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Ask Dr. Christensen

April 1, 2009
In this monthly feature, Dr. Gordon Christensen addresses the most frequently asked questions from Dental Economics® readers.

by Gordon J. Christensen, DDS, MSD, PhD

In this monthly feature, Dr. Gordon Christensen addresses the most frequently asked questions from Dental Economics® readers. If you would like to submit a question to Dr. Christensen, please send an e-mail to [email protected].

For more on this topic, go to www.dentaleconomics.com and search using the following key words: ethical, esthetic, veneers, crowns, treatment plan, anterior teeth, conservative dentistry, tooth-colored restorations, Dr. Gordon Christensen.

I have an ethical question that frequently bothers me. Quite often, patients request esthetically oriented treatment that is not necessary and that I would not recommend for myself. Examples of my dilemma include requests such as removing all amalgams and replacing them with tooth-colored restorations, placing ceramic veneers on anterior teeth that look very acceptable to me, and replacing gold-alloy restorations with tooth-colored restorations. How should I react to such requests? Is it unethical for me to provide this treatment when I would not do it to myself?A I am faced with the same frustrating patient requests, and I probably have just as much difficulty making the treatment decisions as you do. To answer your question, I will offer my opinions by discussing real-world dialogues I have had with patients I have recently treated, and discussing the suggestions that I made to each of these patients.

This question does not bother me as much when I consider another health-care specialty. Plastic surgeons are faced with many complex and frustrating questions and requests as they attempt to satisfy the esthetic desires and demands of their patients. They are in the business of performing esthetically-oriented procedures that are completely elective. Does that knowledge make your oral care decisions easier?

In my opinion, all patients should be provided with detailed information on the various options for their therapy. Patients, with the dentist's help, should make a decision about the most appropriate treatment for their specific situation. After patient education and adequate discussion have been accomplished, I feel comfortable providing the treatment to which we have agreed. Of course, I require the patient to sign an informed consent form before I start the procedure.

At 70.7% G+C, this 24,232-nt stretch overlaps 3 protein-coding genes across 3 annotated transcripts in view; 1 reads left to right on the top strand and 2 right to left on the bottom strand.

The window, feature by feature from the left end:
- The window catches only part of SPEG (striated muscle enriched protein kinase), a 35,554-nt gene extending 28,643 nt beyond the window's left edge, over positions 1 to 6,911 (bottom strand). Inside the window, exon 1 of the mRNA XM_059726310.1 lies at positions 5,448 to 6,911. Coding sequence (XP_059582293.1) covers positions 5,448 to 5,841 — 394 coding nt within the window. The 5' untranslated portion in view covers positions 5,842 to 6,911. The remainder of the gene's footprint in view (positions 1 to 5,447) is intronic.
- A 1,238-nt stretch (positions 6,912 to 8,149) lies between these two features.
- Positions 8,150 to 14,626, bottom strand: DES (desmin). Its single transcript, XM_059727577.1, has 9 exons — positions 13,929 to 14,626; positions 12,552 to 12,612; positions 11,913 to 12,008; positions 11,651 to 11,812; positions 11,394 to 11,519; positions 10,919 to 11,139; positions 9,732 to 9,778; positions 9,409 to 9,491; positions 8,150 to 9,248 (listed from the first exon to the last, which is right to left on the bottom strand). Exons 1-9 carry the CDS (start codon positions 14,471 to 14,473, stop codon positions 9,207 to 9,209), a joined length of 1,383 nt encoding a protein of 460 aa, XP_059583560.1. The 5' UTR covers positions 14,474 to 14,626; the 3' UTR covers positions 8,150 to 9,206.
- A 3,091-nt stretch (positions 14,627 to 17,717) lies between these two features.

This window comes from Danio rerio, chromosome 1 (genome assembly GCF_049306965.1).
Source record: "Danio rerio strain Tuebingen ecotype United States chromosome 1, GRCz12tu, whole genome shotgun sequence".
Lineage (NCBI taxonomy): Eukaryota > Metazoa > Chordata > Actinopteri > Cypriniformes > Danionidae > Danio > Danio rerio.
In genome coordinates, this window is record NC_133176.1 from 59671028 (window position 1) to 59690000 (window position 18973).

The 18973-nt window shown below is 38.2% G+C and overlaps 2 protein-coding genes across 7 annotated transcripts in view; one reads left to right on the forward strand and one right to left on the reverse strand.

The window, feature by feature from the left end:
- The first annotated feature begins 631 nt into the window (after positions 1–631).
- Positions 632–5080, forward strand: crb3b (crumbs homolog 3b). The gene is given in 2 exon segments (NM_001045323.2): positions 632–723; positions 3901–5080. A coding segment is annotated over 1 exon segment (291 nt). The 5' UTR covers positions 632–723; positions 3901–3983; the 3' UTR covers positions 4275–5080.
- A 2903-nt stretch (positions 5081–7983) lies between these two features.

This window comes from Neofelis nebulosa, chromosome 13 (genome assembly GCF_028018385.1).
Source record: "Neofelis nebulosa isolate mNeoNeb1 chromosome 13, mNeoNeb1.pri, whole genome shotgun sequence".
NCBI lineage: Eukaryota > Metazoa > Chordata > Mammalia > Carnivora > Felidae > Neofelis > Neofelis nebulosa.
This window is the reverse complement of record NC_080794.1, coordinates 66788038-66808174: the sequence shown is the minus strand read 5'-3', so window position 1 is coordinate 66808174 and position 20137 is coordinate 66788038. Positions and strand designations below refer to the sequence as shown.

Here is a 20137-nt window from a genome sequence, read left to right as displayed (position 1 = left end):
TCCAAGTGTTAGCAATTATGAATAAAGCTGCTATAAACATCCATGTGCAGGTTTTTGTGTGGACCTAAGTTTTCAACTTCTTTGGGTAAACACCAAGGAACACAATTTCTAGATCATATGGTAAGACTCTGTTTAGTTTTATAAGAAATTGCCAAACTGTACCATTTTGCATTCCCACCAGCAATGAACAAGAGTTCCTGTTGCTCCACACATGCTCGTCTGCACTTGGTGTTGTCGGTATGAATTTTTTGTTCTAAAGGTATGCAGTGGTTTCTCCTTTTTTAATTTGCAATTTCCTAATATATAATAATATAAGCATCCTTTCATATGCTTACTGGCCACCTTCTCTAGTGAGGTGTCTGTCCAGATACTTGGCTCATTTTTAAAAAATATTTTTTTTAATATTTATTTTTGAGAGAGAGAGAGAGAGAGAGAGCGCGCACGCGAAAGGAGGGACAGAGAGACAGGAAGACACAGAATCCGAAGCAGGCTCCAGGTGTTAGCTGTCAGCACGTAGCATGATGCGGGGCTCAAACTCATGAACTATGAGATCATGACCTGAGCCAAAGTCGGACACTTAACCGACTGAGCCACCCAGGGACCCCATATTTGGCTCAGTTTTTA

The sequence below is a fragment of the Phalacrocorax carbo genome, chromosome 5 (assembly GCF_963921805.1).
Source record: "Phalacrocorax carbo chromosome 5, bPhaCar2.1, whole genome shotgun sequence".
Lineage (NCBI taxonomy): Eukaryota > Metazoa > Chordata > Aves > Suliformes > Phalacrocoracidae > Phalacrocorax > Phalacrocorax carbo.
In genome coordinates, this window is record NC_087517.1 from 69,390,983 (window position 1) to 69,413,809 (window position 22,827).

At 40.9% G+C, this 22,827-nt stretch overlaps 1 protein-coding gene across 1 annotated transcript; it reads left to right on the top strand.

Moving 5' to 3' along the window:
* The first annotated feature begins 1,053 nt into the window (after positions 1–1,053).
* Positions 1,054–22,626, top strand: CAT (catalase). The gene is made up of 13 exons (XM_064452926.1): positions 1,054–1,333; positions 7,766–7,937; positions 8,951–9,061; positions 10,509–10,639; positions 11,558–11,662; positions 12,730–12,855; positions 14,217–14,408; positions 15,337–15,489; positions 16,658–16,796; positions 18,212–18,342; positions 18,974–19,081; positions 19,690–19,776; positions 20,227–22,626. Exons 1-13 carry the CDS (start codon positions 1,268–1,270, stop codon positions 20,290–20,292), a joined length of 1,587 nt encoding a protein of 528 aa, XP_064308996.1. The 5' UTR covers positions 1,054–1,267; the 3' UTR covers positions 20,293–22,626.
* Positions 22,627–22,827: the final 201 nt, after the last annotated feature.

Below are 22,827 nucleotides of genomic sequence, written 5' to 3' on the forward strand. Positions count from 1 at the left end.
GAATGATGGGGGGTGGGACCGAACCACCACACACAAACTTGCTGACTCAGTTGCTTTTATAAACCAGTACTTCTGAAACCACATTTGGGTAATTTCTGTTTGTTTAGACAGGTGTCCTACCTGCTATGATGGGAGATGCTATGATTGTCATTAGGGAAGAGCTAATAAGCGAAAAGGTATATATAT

The following information includes discussion and images of two patients who represent requests on both ends of the treatment spectrum. One patient wants conservative therapy, and the other wants more comprehensive treatment. I will use the stories of these two patients to illustrate my feelings about the ethical questions involved in these two similar clinical situations.

Patient No. 1 is a 21-year- old female who was treatment- planned by another dentist to receive eight maxillary anterior veneers (see Fig. 1). She has one endodontically-treated, darkened central incisor with significant internal tooth structure missing, superficial white spots on the maxillary anterior teeth, and a few minor diastemas. She was referred to our office for a second opinion because she was very distraught over the eight-veneer treatment plan provided by the previous dentist.

Fig.1 — Patient desiring esthetic upgrade of maxillary teeth. She was upset with her previous dentist's plan to place eight veneers.
Click here to enlarge image

The following potential treatment plans were suggested for her.

1) Conservative Plan: Remove the restorative material and gutta percha in the coronal portion of tooth No. 8. Make a channel for a post. Place a resin-based composite, fiber-reinforced post in tooth No. 8. Bleach all of her teeth with 15% carbamide peroxide in trays, used at home for two weeks. Let the tooth color mature for two more weeks. Remove the superficial “white spots” using muriatic acid and pumice (enamel microabrasion). Place prepless “add-on” resin-based composite restorations on the interproximal surfaces of the teeth where diastemas are present. Let the color of the teeth and composites mature for another week. Prep and later seat an all-ceramic crown on tooth No. 8.

2) Veneer Plan: Same as plan 1, except place veneers on teeth Nos. 7, 9, and 10, and an all-ceramic crown on tooth 8, thereby restoring the defective tooth and filling the diastemas.

3) Previous Dentist's Plan: I did not suggest eight veneers, as her original dentist proposed in his treatment plan.

Fig. 2 — Completion of conservative treatment consisting of bleach, removal of white spots, “add-ons” to fill diastemas, and one all-ceramic crown on tooth No. 8.
Click here to enlarge image

The patient and her parents elected to accept the most conservative option, No. 1 (see Fig. 2). Both the patient and her parents were pleased with the conservative result. It is my opinion that although the treatment was not perfect, it will serve her well for at least several years, with minor, occasional self-administered bleaching to keep the crown and “add-ons” matching the natural teeth.